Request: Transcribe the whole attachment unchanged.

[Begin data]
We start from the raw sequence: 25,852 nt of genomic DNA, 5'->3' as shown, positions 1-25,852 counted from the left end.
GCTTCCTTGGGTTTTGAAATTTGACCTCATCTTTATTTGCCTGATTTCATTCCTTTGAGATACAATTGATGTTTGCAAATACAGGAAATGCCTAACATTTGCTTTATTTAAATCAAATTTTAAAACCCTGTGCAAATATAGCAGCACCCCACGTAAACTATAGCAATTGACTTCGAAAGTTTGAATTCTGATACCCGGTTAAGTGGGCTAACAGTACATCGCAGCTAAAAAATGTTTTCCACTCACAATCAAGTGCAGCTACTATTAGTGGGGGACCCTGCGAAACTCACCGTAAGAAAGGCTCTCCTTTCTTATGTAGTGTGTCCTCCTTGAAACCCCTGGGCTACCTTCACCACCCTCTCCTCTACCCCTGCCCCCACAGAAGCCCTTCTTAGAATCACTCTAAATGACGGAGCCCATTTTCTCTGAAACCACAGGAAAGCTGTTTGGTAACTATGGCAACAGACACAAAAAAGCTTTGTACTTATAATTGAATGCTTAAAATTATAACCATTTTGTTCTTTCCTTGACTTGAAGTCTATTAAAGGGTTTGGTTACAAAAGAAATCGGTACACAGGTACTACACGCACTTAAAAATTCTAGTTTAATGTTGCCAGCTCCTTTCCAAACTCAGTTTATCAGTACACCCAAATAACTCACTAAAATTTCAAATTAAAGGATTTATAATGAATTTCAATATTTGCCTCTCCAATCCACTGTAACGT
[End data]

We start from the raw sequence: 25,852 nt of genomic DNA, 5'->3' as shown, positions 1-25,852 counted from the left end.
GCTTCCTTGGGTTTTGAAATTTGACCTCATCTTTATTTGCCTGATTTCATTCCTTTGAGATACAATTGATGTTTGCAAATACAGGAAATGCCTAACATTTGCTTTATTTAAATCAAATTTTAAAACCCTGTGCAAATATAGCAGCACCCCACGTAAACTATAGCAATTGACTTCGAAAGTTTGAATTCTGATACCCGGTTAAGTGGGCTAACAGTACATCGCAGCTAAAAAATGTTTTCCACTCACAATCAAGTGCAGCTACTATTAGTGGGGGACCCTGCGAAACTCACCGTAAGAAAGGCTCTCCTTTCTTATGTAGTGTGTCCTCCTTGAAACCCCTGGGCTACCTTCACCACCCTCTCCTCTACCCCTGCCCCCACAGAAGCCCTTCTTAGAATCACTCTAAATGACGGAGCCCATTTTCTCTGAAACCACAGGAAAGCTGTTTGGTAACTATGGCAACAGACACAAAAAAGCTTTGTACTTATAATTGAATGCTTAAAATTATAACCATTTTGTTCTTTCCTTGACTTGAAGTCTATTAAAGGGTTTGGTTACAAAAGAAATCGGTACACAGGTACTACACGCACTTAAAAATTCTAGTTTAATGTTGCCAGCTCCTTTCCAAACTCAGTTTATCAGTACACCCAAATAACTCACTAAAATTTCAAATTAAAGGATTTATAATGAATTTCAATATTTGCCTCTCCAATCCACTGTAACGT